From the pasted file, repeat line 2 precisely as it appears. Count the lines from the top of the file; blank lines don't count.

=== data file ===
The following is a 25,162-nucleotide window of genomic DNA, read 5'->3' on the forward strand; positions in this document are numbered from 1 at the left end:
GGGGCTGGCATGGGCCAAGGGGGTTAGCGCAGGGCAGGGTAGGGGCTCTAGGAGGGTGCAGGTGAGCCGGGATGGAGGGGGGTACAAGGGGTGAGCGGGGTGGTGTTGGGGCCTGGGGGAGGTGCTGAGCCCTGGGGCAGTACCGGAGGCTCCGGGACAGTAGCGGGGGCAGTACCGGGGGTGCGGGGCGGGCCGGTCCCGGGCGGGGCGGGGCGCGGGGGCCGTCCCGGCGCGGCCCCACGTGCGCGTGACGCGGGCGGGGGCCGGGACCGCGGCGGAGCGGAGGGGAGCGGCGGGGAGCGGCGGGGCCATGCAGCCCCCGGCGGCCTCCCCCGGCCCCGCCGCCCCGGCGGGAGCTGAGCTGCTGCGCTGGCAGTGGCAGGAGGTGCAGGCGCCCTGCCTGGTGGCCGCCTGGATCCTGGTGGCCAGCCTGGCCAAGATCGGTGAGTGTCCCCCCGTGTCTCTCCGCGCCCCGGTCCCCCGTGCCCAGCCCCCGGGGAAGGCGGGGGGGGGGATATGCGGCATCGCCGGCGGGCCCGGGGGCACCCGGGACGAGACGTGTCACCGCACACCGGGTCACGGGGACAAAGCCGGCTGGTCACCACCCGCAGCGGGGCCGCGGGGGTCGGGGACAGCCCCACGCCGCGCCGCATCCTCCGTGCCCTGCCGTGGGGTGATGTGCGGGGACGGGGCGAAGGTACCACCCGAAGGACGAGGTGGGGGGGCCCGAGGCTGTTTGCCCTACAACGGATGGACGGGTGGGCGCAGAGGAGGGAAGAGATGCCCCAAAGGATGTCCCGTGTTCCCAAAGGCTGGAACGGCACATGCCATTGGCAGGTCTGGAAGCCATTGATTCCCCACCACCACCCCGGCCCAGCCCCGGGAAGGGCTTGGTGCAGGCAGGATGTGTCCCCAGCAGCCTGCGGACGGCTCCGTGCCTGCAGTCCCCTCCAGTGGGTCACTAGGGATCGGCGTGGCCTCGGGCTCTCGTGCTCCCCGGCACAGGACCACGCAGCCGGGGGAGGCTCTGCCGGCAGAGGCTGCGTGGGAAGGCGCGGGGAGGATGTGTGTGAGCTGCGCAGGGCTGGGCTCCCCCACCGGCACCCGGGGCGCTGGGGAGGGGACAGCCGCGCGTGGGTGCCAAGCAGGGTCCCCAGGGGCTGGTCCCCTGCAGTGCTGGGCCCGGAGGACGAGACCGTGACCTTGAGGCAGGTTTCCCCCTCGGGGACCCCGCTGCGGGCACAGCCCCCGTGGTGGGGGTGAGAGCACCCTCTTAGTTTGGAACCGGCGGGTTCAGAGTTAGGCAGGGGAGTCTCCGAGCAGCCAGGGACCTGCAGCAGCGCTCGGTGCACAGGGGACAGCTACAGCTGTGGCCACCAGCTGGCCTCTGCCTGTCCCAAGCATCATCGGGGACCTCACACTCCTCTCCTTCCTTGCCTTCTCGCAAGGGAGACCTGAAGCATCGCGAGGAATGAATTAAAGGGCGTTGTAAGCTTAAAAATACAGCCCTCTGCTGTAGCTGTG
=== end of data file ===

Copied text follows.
GGGGCTGGCATGGGCCAAGGGGGTTAGCGCAGGGCAGGGTAGGGGCTCTAGGAGGGTGCAGGTGAGCCGGGATGGAGGGGGGTACAAGGGGTGAGCGGGGTGGTGTTGGGGCCTGGGGGAGGTGCTGAGCCCTGGGGCAGTACCGGAGGCTCCGGGACAGTAGCGGGGGCAGTACCGGGGGTGCGGGGCGGGCCGGTCCCGGGCGGGGCGGGGCGCGGGGGCCGTCCCGGCGCGGCCCCACGTGCGCGTGACGCGGGCGGGGGCCGGGACCGCGGCGGAGCGGAGGGGAGCGGCGGGGAGCGGCGGGGCCATGCAGCCCCCGGCGGCCTCCCCCGGCCCCGCCGCCCCGGCGGGAGCTGAGCTGCTGCGCTGGCAGTGGCAGGAGGTGCAGGCGCCCTGCCTGGTGGCCGCCTGGATCCTGGTGGCCAGCCTGGCCAAGATCGGTGAGTGTCCCCCCGTGTCTCTCCGCGCCCCGGTCCCCCGTGCCCAGCCCCCGGGGAAGGCGGGGGGGGGGATATGCGGCATCGCCGGCGGGCCCGGGGGCACCCGGGACGAGACGTGTCACCGCACACCGGGTCACGGGGACAAAGCCGGCTGGTCACCACCCGCAGCGGGGCCGCGGGGGTCGGGGACAGCCCCACGCCGCGCCGCATCCTCCGTGCCCTGCCGTGGGGTGATGTGCGGGGACGGGGCGAAGGTACCACCCGAAGGACGAGGTGGGGGGGCCCGAGGCTGTTTGCCCTACAACGGATGGACGGGTGGGCGCAGAGGAGGGAAGAGATGCCCCAAAGGATGTCCCGTGTTCCCAAAGGCTGGAACGGCACATGCCATTGGCAGGTCTGGAAGCCATTGATTCCCCACCACCACCCCGGCCCAGCCCCGGGAAGGGCTTGGTGCAGGCAGGATGTGTCCCCAGCAGCCTGCGGACGGCTCCGTGCCTGCAGTCCCCTCCAGTGGGTCACTAGGGATCGGCGTGGCCTCGGGCTCTCGTGCTCCCCGGCACAGGACCACGCAGCCGGGGGAGGCTCTGCCGGCAGAGGCTGCGTGGGAAGGCGCGGGGAGGATGTGTGTGAGCTGCGCAGGGCTGGGCTCCCCCACCGGCACCCGGGGCGCTGGGGAGGGGACAGCCGCGCGTGGGTGCCAAGCAGGGTCCCCAGGGGCTGGTCCCCTGCAGTGCTGGGCCCGGAGGACGAGACCGTGACCTTGAGGCAGGTTTCCCCCTCGGGGACCCCGCTGCGGGCACAGCCCCCGTGGTGGGGGTGAGAGCACCCTCTTAGTTTGGAACCGGCGGGTTCAGAGTTAGGCAGGGGAGTCTCCGAGCAGCCAGGGACCTGCAGCAGCGCTCGGTGCACAGGGGACAGCTACAGCTGTGGCCACCAGCTGGCCTCTGCCTGTCCCAAGCATCATCGGGGACCTCACACTCCTCTCCTTCCTTGCCTTCTCGCAAGGGAGACCTGAAGCATCGCGAGGAATGAATTAAAGGGCGTTGTAAGCTTAAAAATACAGCCCTCTGCTGTAGCTGTG